16 Oct My foot hurts! Did I break it?
Did you know there are 26 bones in your foot? That’s a lot of bones – mostly small, but all working very hard to make sure you can withstand walking, running – even standing. Each is necessary, and unfortunately, each can be broken.
As a foot and ankle surgeon for more than 25 years, I think it’s safe to say I’ve seen almost every bone in the foot, fractured, and seen almost every possible way for the fracture to occur. From the accidental slip and fall to water skiing to sports injuries to simply waking in the middle of the night for a bathroom break and running into a piece of furniture – the number of ways to break a foot bone are endless.
And just like the number of ways to break a foot bone are endless, there are many different types of fractures, too. Sometimes a bone breaks, but stays in place. Other times, the bone breaks into two pieces. Sometimes, the bone is broken in multiple places, and sometimes, the bone will even pierce through the skin after the break (double ouch!).
So, how do you know you have a fracture? Well, if your bone pierces through your skin, that’s definitely an indicator! But, for the most part, foot fractures can be tricky – often times my patients don’t even know a fracture has occurred until the pain becomes unbearable.
If you’re not sure you’ve broken a bone, I recommend monitoring where it hurts for a couple of days. Check for bruising, redness and/or tenderness. If it hurts when you walk, pay attention to your body. It may not be broken, but may need rest. But if it continues to cause you discomfort after a couple of days, make an appointment with a foot and ankle doctor. It’s better to be safe than sorry – I’ve seen many patients that ended up much worse because they waited to see me. Don’t do that.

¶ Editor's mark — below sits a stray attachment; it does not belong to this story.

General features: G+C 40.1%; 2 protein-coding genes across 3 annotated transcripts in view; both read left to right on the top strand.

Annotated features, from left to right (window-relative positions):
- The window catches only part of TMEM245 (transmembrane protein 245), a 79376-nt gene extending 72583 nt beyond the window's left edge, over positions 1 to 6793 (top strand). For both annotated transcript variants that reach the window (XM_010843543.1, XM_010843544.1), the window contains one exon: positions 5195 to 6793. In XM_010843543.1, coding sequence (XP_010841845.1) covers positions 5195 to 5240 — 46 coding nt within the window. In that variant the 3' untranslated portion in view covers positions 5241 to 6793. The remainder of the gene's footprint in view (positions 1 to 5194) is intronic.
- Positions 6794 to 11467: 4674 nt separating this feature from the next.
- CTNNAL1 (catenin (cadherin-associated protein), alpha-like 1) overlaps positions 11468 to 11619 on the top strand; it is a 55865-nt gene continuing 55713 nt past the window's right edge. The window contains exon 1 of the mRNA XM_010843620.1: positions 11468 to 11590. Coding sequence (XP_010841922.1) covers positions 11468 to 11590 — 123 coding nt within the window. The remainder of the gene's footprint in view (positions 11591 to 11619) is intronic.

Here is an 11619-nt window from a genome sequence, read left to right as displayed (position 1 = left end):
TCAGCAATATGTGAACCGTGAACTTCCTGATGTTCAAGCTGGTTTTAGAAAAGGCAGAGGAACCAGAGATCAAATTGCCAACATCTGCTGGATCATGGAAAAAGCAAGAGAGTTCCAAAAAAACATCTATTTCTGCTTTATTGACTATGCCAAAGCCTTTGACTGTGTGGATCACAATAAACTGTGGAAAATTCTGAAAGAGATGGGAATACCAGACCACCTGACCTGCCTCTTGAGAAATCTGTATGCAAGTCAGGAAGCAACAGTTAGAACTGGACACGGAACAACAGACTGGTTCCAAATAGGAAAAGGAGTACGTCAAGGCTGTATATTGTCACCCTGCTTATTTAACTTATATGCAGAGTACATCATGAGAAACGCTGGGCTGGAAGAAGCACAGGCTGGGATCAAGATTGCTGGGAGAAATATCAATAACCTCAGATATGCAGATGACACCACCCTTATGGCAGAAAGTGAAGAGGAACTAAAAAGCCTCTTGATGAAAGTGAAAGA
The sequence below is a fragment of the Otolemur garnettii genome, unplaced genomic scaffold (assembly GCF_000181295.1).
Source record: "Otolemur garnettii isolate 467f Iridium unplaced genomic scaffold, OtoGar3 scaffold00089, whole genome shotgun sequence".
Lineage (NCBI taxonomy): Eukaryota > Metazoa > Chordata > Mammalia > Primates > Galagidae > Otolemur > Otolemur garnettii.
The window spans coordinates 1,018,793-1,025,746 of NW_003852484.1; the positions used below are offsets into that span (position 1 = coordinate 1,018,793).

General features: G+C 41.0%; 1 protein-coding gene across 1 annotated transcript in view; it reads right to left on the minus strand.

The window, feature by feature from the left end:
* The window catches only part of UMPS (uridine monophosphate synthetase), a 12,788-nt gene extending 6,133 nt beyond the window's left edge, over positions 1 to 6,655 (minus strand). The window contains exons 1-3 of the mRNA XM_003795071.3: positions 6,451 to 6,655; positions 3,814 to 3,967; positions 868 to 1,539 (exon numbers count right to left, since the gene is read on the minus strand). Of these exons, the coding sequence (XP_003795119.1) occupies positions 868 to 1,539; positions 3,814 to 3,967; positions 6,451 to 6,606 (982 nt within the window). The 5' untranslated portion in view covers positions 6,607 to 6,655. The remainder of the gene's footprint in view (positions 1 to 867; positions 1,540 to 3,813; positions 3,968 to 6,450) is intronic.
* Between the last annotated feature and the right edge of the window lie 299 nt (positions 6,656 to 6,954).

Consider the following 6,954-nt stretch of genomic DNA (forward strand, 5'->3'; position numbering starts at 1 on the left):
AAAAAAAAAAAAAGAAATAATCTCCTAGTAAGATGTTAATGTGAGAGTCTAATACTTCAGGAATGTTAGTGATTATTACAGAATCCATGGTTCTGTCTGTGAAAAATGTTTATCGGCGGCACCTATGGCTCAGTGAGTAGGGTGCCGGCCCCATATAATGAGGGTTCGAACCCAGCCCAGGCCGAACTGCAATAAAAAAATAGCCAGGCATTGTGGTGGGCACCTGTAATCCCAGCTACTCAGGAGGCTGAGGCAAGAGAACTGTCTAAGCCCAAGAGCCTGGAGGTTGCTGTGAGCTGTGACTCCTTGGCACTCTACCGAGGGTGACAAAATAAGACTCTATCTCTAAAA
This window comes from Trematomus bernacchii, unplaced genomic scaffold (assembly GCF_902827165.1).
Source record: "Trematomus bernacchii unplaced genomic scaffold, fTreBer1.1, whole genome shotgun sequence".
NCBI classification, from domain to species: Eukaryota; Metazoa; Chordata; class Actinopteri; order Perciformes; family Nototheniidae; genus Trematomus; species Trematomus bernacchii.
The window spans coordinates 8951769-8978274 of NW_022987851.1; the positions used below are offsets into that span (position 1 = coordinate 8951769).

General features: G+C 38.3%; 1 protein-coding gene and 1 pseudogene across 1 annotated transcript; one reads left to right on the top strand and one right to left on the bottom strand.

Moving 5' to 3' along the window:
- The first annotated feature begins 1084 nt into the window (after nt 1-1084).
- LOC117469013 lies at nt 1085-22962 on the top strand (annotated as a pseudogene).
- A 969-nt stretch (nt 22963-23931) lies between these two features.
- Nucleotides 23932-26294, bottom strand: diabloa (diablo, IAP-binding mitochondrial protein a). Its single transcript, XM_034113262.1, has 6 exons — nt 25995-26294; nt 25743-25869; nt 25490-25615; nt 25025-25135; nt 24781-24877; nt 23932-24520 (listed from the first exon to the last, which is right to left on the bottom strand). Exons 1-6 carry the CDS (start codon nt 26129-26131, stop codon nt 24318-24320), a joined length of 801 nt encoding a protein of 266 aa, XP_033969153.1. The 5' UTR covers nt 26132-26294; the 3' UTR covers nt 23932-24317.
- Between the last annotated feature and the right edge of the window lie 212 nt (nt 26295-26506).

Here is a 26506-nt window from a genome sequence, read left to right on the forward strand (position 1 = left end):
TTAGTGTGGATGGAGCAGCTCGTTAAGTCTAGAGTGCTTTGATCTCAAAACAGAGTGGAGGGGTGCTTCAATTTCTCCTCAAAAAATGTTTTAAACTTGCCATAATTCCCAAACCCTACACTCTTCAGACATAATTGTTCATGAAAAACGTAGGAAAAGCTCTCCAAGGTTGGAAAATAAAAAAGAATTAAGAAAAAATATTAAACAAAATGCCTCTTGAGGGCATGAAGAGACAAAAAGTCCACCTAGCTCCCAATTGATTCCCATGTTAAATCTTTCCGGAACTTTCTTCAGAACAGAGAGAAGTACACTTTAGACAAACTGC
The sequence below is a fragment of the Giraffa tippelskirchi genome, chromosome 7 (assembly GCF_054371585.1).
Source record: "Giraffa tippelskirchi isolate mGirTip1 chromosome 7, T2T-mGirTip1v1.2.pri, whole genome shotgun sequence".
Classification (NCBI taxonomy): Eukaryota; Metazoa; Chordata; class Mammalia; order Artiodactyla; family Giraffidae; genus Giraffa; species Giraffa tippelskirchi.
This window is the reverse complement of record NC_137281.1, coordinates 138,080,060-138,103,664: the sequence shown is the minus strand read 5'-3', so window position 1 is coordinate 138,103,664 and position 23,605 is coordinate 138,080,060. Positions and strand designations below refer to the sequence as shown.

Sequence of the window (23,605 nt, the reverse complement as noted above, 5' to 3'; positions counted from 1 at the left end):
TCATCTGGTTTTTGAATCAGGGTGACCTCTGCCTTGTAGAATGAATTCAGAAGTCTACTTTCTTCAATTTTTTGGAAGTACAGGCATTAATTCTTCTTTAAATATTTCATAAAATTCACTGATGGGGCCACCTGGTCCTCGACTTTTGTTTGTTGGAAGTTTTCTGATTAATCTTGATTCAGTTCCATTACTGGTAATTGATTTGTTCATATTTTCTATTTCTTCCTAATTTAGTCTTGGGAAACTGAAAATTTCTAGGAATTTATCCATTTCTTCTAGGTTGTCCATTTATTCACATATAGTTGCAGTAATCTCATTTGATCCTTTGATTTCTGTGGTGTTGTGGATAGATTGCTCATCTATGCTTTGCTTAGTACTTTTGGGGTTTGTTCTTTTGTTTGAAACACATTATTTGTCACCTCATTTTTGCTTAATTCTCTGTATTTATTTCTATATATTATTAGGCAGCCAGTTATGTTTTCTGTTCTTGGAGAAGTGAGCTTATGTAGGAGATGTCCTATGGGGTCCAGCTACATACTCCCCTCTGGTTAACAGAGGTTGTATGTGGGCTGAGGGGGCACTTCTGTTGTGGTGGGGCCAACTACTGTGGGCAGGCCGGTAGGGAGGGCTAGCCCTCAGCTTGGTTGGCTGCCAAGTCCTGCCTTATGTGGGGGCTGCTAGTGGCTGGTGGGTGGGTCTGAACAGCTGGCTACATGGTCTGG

When a patient comes to see me, I’ll assess and usually take x-rays. X-rays are a great way to see if you have a fracture, although some smaller fractures may require CT or MRI scans (I told you they were tricky!). And while not all fractures require surgery, if it’s determined that it is needed, the bone will be restored to its correct position to not only restore functionality, but also reduce potential future issues like chronic pain, loss of motion and arthritis.
So, what should you expect after surgery? Usually, your foot is placed in a cast, splint, boot or post-operative shoe. I tell my patients to keep their foot elevated as much as possible to avoid pain and swelling. In most cases, I’ll also instruct you to stay off your foot completely anywhere from two weeks to three months or more (depending on the break and surgery).
A few weeks after surgery, I’ll see you again to check your progress and remove stitches, if necessary. I may give you some range-of-motion exercises, and again, depending on the scope of surgery, may refer you to a physical therapist. After the initial follow-up, I’ll continue to see you every few weeks to monitor progress and determine next steps.
Our feet do incredible feats, don’t they? They literally bear the weight of our world! And with 26 bones in each foot, the potential for fracturing one isn’t exactly out of the question. So, if you suspect you’ve broken a bone, pay attention and listen to your body. It’s silly to live in pain when you don’t have to! If the pain persists more than a few days, give me a call. It’s always my number one priority to helping you place your best foot forward, again.